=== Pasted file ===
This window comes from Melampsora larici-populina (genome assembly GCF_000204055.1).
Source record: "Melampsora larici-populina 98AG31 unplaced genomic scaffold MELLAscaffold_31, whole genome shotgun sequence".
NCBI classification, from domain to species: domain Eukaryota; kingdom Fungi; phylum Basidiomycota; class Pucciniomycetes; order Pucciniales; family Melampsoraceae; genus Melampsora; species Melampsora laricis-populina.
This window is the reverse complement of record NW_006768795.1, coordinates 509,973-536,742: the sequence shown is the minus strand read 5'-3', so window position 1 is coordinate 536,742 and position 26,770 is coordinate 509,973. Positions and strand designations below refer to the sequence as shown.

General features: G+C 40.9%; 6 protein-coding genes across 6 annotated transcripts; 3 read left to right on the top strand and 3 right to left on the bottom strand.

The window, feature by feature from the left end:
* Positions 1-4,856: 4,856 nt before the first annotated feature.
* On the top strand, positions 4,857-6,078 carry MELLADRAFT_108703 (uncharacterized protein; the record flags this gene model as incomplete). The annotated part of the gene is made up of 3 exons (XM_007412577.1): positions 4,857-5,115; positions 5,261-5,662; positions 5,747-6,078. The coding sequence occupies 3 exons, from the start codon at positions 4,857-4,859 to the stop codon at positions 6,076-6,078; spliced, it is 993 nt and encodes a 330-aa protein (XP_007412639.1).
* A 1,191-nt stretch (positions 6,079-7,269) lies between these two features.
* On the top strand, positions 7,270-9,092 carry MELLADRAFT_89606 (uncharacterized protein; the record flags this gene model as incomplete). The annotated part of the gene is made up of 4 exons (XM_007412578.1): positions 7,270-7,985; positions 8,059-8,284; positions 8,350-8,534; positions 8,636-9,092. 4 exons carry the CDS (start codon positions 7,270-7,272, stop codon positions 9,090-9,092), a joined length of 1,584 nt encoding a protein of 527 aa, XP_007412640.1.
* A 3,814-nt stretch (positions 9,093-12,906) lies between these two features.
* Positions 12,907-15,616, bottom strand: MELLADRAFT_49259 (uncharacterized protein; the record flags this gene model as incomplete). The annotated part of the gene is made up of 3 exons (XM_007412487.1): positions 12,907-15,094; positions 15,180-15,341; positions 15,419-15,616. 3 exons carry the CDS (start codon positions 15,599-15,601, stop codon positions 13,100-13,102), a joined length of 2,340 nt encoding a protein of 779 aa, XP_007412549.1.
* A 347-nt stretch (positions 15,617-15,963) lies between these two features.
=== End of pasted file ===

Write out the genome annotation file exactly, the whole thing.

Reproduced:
This window comes from Melampsora larici-populina (genome assembly GCF_000204055.1).
Source record: "Melampsora larici-populina 98AG31 unplaced genomic scaffold MELLAscaffold_31, whole genome shotgun sequence".
NCBI classification, from domain to species: domain Eukaryota; kingdom Fungi; phylum Basidiomycota; class Pucciniomycetes; order Pucciniales; family Melampsoraceae; genus Melampsora; species Melampsora laricis-populina.
This window is the reverse complement of record NW_006768795.1, coordinates 509,973-536,742: the sequence shown is the minus strand read 5'-3', so window position 1 is coordinate 536,742 and position 26,770 is coordinate 509,973. Positions and strand designations below refer to the sequence as shown.

General features: G+C 40.9%; 6 protein-coding genes across 6 annotated transcripts; 3 read left to right on the top strand and 3 right to left on the bottom strand.

The window, feature by feature from the left end:
* Positions 1-4,856: 4,856 nt before the first annotated feature.
* On the top strand, positions 4,857-6,078 carry MELLADRAFT_108703 (uncharacterized protein; the record flags this gene model as incomplete). The annotated part of the gene is made up of 3 exons (XM_007412577.1): positions 4,857-5,115; positions 5,261-5,662; positions 5,747-6,078. The coding sequence occupies 3 exons, from the start codon at positions 4,857-4,859 to the stop codon at positions 6,076-6,078; spliced, it is 993 nt and encodes a 330-aa protein (XP_007412639.1).
* A 1,191-nt stretch (positions 6,079-7,269) lies between these two features.
* On the top strand, positions 7,270-9,092 carry MELLADRAFT_89606 (uncharacterized protein; the record flags this gene model as incomplete). The annotated part of the gene is made up of 4 exons (XM_007412578.1): positions 7,270-7,985; positions 8,059-8,284; positions 8,350-8,534; positions 8,636-9,092. 4 exons carry the CDS (start codon positions 7,270-7,272, stop codon positions 9,090-9,092), a joined length of 1,584 nt encoding a protein of 527 aa, XP_007412640.1.
* A 3,814-nt stretch (positions 9,093-12,906) lies between these two features.
* Positions 12,907-15,616, bottom strand: MELLADRAFT_49259 (uncharacterized protein; the record flags this gene model as incomplete). The annotated part of the gene is made up of 3 exons (XM_007412487.1): positions 12,907-15,094; positions 15,180-15,341; positions 15,419-15,616. 3 exons carry the CDS (start codon positions 15,599-15,601, stop codon positions 13,100-13,102), a joined length of 2,340 nt encoding a protein of 779 aa, XP_007412549.1.
* A 347-nt stretch (positions 15,617-15,963) lies between these two features.